With safety approvals, Metro Silver Line could run to Dulles by Thanksgiving

Metro officials say passengers could be riding Metrorail to Dulles International Airport for the Thanksgiving holiday rush, if only the system’s safety watchdog signs off on its 7000 series return-to-service plan and a safety certification for the Silver Line extension.

Metro said the system can be made ready to safely ferry passengers to and from Dulles International Airport by mid-November and the preholiday rush, but it must know by this Friday whether the Washington Metrorail Safety Commission would clear the way for the use of enough 7000 series railcars and approve the new Silver Line extension’s safety certification.



“We committed for the Silver Line extension to being operationally ready for the Silver Line extension in October, and we have met our deadline,” Metro General Manager Randy Clarke said in a news release.

“Since control of the extension was turned over to Metro, we and our partners at the airports authority, Fairfax and Loudoun have worked diligently to complete all of the steps needed for Metro to offer safe and reliable service for rail travel to Dulles Airport and Loudoun County, and we are just awaiting concurrence from our safety commission partners.”

In a Tuesday afternoon background briefing, Metro officials said the rail system’s inspection procedures have provided enough data to support a plan to safely return Metro’s newest trains to service after their removal from service last fall following a Blue Line derailment.

But in a Monday letter to Metro, WMSC, which enforces safety practices on the rail system, objected to Metro’s most recent return to service plan for the 7000 series cars, and WMSC spokesman Max Smith said Metro still had not completed action on a number of open items that must be addressed before submitting the Silver Line safety report.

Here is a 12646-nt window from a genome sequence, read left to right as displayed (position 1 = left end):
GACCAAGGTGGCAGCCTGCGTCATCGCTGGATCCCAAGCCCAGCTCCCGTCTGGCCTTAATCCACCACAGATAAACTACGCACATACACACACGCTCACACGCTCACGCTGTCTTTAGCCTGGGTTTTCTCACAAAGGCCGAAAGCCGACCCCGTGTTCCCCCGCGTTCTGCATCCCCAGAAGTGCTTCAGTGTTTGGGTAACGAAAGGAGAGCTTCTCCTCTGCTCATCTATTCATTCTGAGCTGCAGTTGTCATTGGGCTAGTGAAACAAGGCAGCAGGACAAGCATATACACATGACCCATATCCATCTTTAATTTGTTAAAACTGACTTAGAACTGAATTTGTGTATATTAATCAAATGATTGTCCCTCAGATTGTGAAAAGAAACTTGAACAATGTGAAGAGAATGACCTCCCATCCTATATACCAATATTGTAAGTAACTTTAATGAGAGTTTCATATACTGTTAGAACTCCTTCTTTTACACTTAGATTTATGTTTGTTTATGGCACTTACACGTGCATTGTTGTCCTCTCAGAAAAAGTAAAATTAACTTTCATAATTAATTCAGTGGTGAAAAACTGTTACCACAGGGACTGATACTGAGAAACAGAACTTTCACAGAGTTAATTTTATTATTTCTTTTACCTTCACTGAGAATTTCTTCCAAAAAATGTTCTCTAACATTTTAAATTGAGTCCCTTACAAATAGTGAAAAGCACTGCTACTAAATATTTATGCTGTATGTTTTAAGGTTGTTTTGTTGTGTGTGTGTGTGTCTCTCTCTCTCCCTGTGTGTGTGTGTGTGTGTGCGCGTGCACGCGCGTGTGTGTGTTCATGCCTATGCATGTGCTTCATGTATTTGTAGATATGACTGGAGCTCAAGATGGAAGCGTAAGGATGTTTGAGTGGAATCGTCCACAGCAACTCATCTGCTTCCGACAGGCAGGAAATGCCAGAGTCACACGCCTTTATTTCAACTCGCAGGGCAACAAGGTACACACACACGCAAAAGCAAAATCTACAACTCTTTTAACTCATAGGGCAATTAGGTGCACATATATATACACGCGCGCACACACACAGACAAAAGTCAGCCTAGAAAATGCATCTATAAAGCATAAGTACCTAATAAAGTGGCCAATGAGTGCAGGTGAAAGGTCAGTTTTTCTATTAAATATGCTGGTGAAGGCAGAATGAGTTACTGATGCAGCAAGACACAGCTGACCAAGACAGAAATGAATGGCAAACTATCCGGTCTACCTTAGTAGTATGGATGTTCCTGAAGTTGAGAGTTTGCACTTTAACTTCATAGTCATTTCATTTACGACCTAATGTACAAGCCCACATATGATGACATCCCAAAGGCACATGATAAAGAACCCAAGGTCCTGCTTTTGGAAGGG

As the National Transportation Safety Board continues to investigate the exact cause behind the Oct. 12 derailment, Metro has instituted a robust inspection program of the 7000 series’ wheel sets. So far, more than 300 of Metro’s 7000 series rail cars are back on the tracks under the watchdog’s stepped-up inspection procedures, but hundreds remain sidelined.

While Metro officials complain that the safety commission offered confusing guidance for returning more 7000 series cars to service, Smith said Metro is not using all the 7000 series cars the commission has currently allowed.

The letter the commission sent to Metro this week provides what it says is a clear path for restoring to service enough 7000 series cars for the transit operator to run daily service on the Silver Line extension, and to reopen stations on the Yellow Line.

Metro officials said the rail line is currently operating 77 eight-car trains daily, including older model cars, and would need 85 eight-car trains to fold in service on the Silver and Yellow lines.

Metro also registered a complaint about the safety commission imposing wheel-set inspections every four days for cars carrying riders on the Red, Green and Yellow lines, while allowing seven-day inspection spans for cars used in training and certification procedures carrying Metro employees on any line in the system.

Metro officials said the four-day testing interval is almost impossible to maintain, while a seven-day testing interval for all 7000 series cars would provide sufficient safety margins, capable of catching any anomalies in the wheel sets. The seven-day testing interval, the transit system said, would far surpass industry standards.

Metro officials said they would not be pressing to restore more 7000 series cars to service if it were not safe to do so, and the data collected over the past several months shows that it’s safe to return the cars to service.

But Smith said that while 7000 series cars have safety improvements, Metro’s own data shows that more than 80 of those cars have documented cases of wheel migration, the problem that causes the wheels to spread apart and raising the risk of an accident.

The NTSB’s initial findings concluded that the wheels on the 7000 series rail car had shifted too far apart on their axles.

Metro’s 7000 series rail cars make up 60% of Metro’s total fleet. With most of its cars sidelined, Metro riders have been plagued by long wait times and overcrowding for the last year.

Dick Uliano

Whether anchoring the news inside the Glass-Enclosed Nerve Center or reporting from the scene in Maryland, Virginia or the District, Dick Uliano is always looking for the stories that really impact people's lives.

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